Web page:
# orthogonality relations

First orthogonality relations:
Let ${\rho}_{\alpha}:G\to {V}_{\alpha}$ and ${\rho}_{\beta}:G\to {V}_{\beta}$ be irreducible representations of a finite group^{} $G$ over the field $\u2102$. Then

$$\frac{1}{|G|}\sum _{g\in G}\overline{{\rho}_{ij}^{(\alpha )}(g)}{\rho}_{kl}^{(\beta )}(g)=\frac{{\delta}_{\alpha \beta}{\delta}_{ik}{\delta}_{jl}}{dim{V}_{\alpha}}.$$ |

We have the following useful corollary.
Let ${\chi}_{1}$, ${\chi}_{2}$ be characters^{} of representations^{} ${V}_{1}$, ${V}_{2}$ of a finite group $G$ over a field $k$ of characteristic^{} $0$. Then

$$({\chi}_{1},{\chi}_{2})=\frac{1}{|G|}\sum _{g\in G}\overline{{\chi}_{1}(g)}{\chi}_{2}(g)=dim(\mathrm{Hom}({V}_{1},{V}_{2})).$$ |

###### Proof.

First of all, consider the special case where $V=k$ with the trivial action of the group. Then ${\mathrm{Hom}}_{G}(k,{V}_{2})\cong {V}_{2}^{G}$, the fixed points. On the other hand, consider the map

$$\varphi =\frac{1}{|G|}\sum _{g\in G}g:{V}_{2}\to {V}_{2}$$ |

(with the sum in $\mathrm{End}({V}_{2})$). Clearly,
the image of this map is contained in ${V}_{2}^{G}$, and it is the identity^{} restricted
to ${V}_{2}^{G}$. Thus, it is a projection^{} with image ${V}_{2}^{G}$. Now, the rank of
a projection (over a field of characteristic 0) is its trace. Thus,

$${dim}_{k}{\mathrm{Hom}}_{G}(k,{V}_{2})=dim{V}_{2}^{G}=\mathrm{tr}(\varphi )=\frac{1}{|G|}\sum {\chi}_{2}(g)$$ |

which is exactly the orthogonality formula for ${V}_{1}=k$.

Now, in general, $\mathrm{Hom}({V}_{1},{V}_{2})\cong {V}_{1}^{*}\otimes {V}_{2}$ is a representation, and ${\mathrm{Hom}}_{G}({V}_{1},{v}_{2})={(\mathrm{Hom}({V}_{1},{V}_{2}))}^{G}$. Since ${\chi}_{{V}_{1}^{*}\otimes {V}_{2}}=\overline{{\chi}_{1}}{\chi}_{2}$,

$${dim}_{k}{\mathrm{Hom}}_{G}({V}_{1},{V}_{2})={dim}_{k}{(\mathrm{Hom}({V}_{1},{V}_{2}))}^{G}=\sum _{g\in G}\overline{{\chi}_{1}}{\chi}_{2}$$ |

which is exactly the relation we desired. ∎

In particular, if ${V}_{1},{V}_{2}$ irreducible, by Schur’s Lemma

$$\mathrm{Hom}({V}_{1},{V}_{2})=\{\begin{array}{cc}D\hfill & {V}_{1}\cong {V}_{2}\hfill \\ 0\hfill & {V}_{1}\ncong {V}_{2}\hfill \end{array}$$ |

where $D$ is a division algebra. In particular, non-isomorphic irreducible
representations have orthogonal^{} characters. Thus, for any representation $V$,
the multiplicities^{} ${n}_{i}$ in the unique decomposition of $V$ into the direct sum^{} (http://planetmath.org/DirectSum)
of irreducibles

$$V\cong {V}_{1}^{\oplus {n}_{1}}\oplus \mathrm{\cdots}\oplus {V}_{m}^{\oplus {n}_{m}}$$ |

where ${V}_{i}$ ranges over irreducible representations of $G$ over $k$, can be determined in terms of the character inner product:

$${n}_{i}=\frac{(\psi ,{\chi}_{i})}{({\chi}_{i},{\chi}_{i})}$$ |

where $\psi $ is the character of $V$ and ${\chi}_{i}$ the character of ${V}_{i}$. In particular, representations over a field of characteristic zero are determined by their character. Note: This is not true over fields of positive characteristic.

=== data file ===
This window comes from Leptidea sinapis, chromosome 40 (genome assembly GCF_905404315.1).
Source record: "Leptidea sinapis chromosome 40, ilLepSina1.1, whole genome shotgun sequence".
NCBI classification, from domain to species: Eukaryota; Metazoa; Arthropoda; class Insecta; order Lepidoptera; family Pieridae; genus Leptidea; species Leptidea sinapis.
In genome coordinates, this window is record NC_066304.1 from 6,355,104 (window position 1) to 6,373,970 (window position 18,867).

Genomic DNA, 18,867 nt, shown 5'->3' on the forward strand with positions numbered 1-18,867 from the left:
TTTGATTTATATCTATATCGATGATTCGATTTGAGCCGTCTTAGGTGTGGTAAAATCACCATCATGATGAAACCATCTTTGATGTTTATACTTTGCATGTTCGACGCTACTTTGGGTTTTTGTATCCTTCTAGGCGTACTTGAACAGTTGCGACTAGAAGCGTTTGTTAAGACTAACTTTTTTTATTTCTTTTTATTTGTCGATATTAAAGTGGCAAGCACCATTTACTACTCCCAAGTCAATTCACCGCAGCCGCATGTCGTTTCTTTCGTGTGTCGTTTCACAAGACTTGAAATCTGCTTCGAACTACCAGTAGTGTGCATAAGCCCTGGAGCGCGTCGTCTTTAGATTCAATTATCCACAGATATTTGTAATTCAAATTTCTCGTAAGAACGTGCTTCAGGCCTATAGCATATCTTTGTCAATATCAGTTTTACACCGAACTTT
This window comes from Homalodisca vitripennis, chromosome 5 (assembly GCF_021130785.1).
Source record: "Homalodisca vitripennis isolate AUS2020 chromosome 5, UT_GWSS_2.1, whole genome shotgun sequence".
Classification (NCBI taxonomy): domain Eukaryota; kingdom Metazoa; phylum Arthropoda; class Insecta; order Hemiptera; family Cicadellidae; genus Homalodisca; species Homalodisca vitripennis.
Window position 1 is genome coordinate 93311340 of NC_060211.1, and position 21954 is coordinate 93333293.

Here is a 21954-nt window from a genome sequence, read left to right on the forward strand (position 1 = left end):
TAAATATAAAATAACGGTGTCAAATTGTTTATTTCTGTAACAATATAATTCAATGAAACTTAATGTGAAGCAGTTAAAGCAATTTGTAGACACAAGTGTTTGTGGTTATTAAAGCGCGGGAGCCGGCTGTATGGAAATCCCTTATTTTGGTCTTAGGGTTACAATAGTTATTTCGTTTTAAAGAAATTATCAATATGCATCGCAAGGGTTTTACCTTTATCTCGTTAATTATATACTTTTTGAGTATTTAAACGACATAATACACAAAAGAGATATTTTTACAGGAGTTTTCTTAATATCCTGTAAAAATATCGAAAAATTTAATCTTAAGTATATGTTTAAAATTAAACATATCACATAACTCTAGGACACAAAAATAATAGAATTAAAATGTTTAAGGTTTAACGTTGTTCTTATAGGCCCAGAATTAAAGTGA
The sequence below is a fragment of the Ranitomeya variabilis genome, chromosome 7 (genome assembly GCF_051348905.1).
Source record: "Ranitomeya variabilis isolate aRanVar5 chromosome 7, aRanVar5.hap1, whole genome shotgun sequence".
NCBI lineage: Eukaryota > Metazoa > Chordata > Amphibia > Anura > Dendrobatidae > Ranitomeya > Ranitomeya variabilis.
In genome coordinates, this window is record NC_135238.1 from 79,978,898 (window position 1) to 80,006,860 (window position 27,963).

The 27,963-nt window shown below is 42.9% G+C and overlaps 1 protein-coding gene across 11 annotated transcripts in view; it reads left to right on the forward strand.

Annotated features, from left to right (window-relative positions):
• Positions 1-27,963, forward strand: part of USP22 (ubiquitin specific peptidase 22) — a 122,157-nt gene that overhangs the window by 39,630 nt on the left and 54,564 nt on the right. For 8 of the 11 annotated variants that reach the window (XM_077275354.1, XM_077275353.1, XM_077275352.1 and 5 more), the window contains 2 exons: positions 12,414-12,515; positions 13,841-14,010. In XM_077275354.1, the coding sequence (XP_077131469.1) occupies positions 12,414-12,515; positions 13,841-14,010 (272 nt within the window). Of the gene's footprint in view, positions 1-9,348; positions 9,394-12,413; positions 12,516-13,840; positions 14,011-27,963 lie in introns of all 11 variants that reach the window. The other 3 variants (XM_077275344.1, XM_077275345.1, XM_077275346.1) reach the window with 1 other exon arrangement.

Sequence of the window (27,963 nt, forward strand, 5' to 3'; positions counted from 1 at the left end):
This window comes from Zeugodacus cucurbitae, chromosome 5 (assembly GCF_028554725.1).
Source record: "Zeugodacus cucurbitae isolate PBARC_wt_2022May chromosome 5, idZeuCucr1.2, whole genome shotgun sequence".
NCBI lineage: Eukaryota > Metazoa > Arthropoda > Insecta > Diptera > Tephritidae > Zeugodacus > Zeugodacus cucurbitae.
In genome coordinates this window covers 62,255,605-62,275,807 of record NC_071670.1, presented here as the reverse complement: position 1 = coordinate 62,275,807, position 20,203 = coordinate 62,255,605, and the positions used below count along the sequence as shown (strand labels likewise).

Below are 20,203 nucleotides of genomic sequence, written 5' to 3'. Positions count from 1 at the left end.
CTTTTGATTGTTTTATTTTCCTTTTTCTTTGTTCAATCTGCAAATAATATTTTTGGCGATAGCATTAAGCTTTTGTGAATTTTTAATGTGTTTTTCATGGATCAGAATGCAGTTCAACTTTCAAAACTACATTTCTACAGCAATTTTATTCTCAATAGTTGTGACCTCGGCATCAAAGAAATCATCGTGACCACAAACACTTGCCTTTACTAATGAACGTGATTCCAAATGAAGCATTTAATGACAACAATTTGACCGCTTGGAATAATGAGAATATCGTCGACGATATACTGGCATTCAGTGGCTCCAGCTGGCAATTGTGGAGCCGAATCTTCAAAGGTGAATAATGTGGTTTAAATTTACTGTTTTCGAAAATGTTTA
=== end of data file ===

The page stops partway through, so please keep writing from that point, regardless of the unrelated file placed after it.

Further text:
If the field $k$ is algebraically closed^{},
the only finite division algebra over $k$ is $k$ itself, so
the characters of irreducible representations form an orthonormal basis for
the vector space^{} of class functions with respect to this inner product.
Since $({\chi}_{i},{\chi}_{i})=1$ for all irreducibles, the multiplicity formula
above reduces to ${n}_{i}=(\psi ,{\chi}_{i})$.

Second orthogonality relations: We assume now that $k$ is algebraically closed. Let $g,{g}^{\prime}$ be elements of a finite group $G$. Then

$$\sum _{\chi}\chi (g)\overline{\chi ({g}^{\prime})}=\{\begin{array}{cc}|{C}_{G}({g}_{1})|\hfill & g\sim {g}^{\prime}\hfill \\ 0\hfill & g\nsim {g}^{\prime}\hfill \end{array}$$ |

where the sum is over the characters of irreducible representations, and ${C}_{G}(g)$ is the centralizer^{} of $g$.

###### Proof.

Let ${\chi}_{1},\mathrm{\dots},{\chi}_{n}$ be the characters of the irreducible representations,
and let ${g}_{1},\mathrm{\dots},{g}_{n}$ be representatives of the conjugacy classes^{}.

Let $A$ be the matrix whose $ij$th entry is $\sqrt{|G:{C}_{G}({g}_{j})|}(\overline{{\chi}_{i}({g}_{j})})$.
By first orthogonality, $A{A}^{*}=|G|I$ (here $*$ denotes conjugate transpose^{}),
where $I$ is the identity matrix^{}. Since left inverses^{} (http://planetmath.org/MatrixInverse) are right ,
${A}^{*}A=|G|I$. Thus,

$$\sqrt{|G:{C}_{G}({g}_{i})||G:{C}_{G}({g}_{k})|}\sum _{j=1}^{n}{\chi}_{j}({g}_{i})\overline{{\chi}_{j}({g}_{k})}=|G|{\delta}_{ik}.$$ |

Replacing ${g}_{i}$ or ${g}_{k}$ with any conjuagate will not change the expression above.
thus, if our two elements are not conjugate^{}, we obtain that ${\sum}_{\chi}\chi (g)\overline{\chi ({g}^{\prime})}=0$.
On the other hand, if $g\sim {g}^{\prime}$, then $i=k$ in the sum above, which reduced to the expression
we desired.
∎

A special case of this result, applied to $1$ is that $|G|={\sum}_{\chi}\chi {(1)}^{2}$, that is, the sum of the squares of the dimensions^{} (http://planetmath.org/Dimension) of the irreducible representations of any finite group is the order of the group.

Title | orthogonality relations |
---|---|

Canonical name | OrthogonalityRelations |

Date of creation | 2013-03-22 13:21:27 |

Last modified on | 2013-03-22 13:21:27 |

Owner | mhale (572) |

Last modified by | mhale (572) |

Numerical id | 16 |

Author | mhale (572) |

Entry type | Theorem |

Classification | msc 20C15 |